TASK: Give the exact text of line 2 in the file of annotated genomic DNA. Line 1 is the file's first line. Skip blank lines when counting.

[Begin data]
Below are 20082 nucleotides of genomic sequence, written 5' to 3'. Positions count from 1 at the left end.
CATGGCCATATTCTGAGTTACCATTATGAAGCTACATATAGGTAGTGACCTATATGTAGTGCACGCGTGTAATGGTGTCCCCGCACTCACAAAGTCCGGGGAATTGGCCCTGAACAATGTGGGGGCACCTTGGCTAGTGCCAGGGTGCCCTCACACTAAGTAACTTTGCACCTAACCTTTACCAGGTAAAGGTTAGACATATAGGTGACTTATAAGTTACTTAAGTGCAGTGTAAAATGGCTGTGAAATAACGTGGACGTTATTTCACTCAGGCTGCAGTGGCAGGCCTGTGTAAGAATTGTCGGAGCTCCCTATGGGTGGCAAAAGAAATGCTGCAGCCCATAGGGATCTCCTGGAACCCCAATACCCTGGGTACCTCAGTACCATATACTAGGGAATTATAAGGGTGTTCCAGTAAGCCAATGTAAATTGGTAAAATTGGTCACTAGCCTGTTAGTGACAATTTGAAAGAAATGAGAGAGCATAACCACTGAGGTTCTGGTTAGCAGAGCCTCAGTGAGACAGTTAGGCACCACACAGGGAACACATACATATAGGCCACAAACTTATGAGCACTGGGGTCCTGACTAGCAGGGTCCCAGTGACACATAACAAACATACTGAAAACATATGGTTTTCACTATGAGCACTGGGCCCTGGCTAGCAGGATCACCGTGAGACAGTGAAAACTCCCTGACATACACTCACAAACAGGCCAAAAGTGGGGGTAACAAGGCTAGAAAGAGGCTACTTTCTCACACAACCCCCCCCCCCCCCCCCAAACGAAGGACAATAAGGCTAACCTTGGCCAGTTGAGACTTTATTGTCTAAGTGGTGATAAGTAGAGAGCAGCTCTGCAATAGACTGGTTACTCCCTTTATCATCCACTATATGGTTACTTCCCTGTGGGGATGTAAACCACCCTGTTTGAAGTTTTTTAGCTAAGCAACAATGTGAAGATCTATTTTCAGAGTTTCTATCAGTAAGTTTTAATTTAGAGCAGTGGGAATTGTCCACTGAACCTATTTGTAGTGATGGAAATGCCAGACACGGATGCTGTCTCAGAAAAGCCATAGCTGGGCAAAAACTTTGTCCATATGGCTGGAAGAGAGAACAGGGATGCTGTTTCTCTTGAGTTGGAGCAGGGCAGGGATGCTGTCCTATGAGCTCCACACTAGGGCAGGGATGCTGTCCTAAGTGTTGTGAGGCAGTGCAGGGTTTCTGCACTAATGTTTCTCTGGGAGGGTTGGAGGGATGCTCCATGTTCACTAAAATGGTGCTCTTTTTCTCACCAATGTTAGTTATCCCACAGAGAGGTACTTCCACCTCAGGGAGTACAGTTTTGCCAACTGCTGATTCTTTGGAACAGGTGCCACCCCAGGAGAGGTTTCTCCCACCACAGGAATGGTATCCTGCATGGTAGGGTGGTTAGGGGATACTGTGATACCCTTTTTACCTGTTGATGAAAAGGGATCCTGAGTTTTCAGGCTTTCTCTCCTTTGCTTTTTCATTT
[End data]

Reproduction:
CATGGCCATATTCTGAGTTACCATTATGAAGCTACATATAGGTAGTGACCTATATGTAGTGCACGCGTGTAATGGTGTCCCCGCACTCACAAAGTCCGGGGAATTGGCCCTGAACAATGTGGGGGCACCTTGGCTAGTGCCAGGGTGCCCTCACACTAAGTAACTTTGCACCTAACCTTTACCAGGTAAAGGTTAGACATATAGGTGACTTATAAGTTACTTAAGTGCAGTGTAAAATGGCTGTGAAATAACGTGGACGTTATTTCACTCAGGCTGCAGTGGCAGGCCTGTGTAAGAATTGTCGGAGCTCCCTATGGGTGGCAAAAGAAATGCTGCAGCCCATAGGGATCTCCTGGAACCCCAATACCCTGGGTACCTCAGTACCATATACTAGGGAATTATAAGGGTGTTCCAGTAAGCCAATGTAAATTGGTAAAATTGGTCACTAGCCTGTTAGTGACAATTTGAAAGAAATGAGAGAGCATAACCACTGAGGTTCTGGTTAGCAGAGCCTCAGTGAGACAGTTAGGCACCACACAGGGAACACATACATATAGGCCACAAACTTATGAGCACTGGGGTCCTGACTAGCAGGGTCCCAGTGACACATAACAAACATACTGAAAACATATGGTTTTCACTATGAGCACTGGGCCCTGGCTAGCAGGATCACCGTGAGACAGTGAAAACTCCCTGACATACACTCACAAACAGGCCAAAAGTGGGGGTAACAAGGCTAGAAAGAGGCTACTTTCTCACACAACCCCCCCCCCCCCCCCCAAACGAAGGACAATAAGGCTAACCTTGGCCAGTTGAGACTTTATTGTCTAAGTGGTGATAAGTAGAGAGCAGCTCTGCAATAGACTGGTTACTCCCTTTATCATCCACTATATGGTTACTTCCCTGTGGGGATGTAAACCACCCTGTTTGAAGTTTTTTAGCTAAGCAACAATGTGAAGATCTATTTTCAGAGTTTCTATCAGTAAGTTTTAATTTAGAGCAGTGGGAATTGTCCACTGAACCTATTTGTAGTGATGGAAATGCCAGACACGGATGCTGTCTCAGAAAAGCCATAGCTGGGCAAAAACTTTGTCCATATGGCTGGAAGAGAGAACAGGGATGCTGTTTCTCTTGAGTTGGAGCAGGGCAGGGATGCTGTCCTATGAGCTCCACACTAGGGCAGGGATGCTGTCCTAAGTGTTGTGAGGCAGTGCAGGGTTTCTGCACTAATGTTTCTCTGGGAGGGTTGGAGGGATGCTCCATGTTCACTAAAATGGTGCTCTTTTTCTCACCAATGTTAGTTATCCCACAGAGAGGTACTTCCACCTCAGGGAGTACAGTTTTGCCAACTGCTGATTCTTTGGAACAGGTGCCACCCCAGGAGAGGTTTCTCCCACCACAGGAATGGTATCCTGCATGGTAGGGTGGTTAGGGGATACTGTGATACCCTTTTTACCTGTTGATGAAAAGGGATCCTGAGTTTTCAGGCTTTCTCTCCTTTGCTTTTTCATTT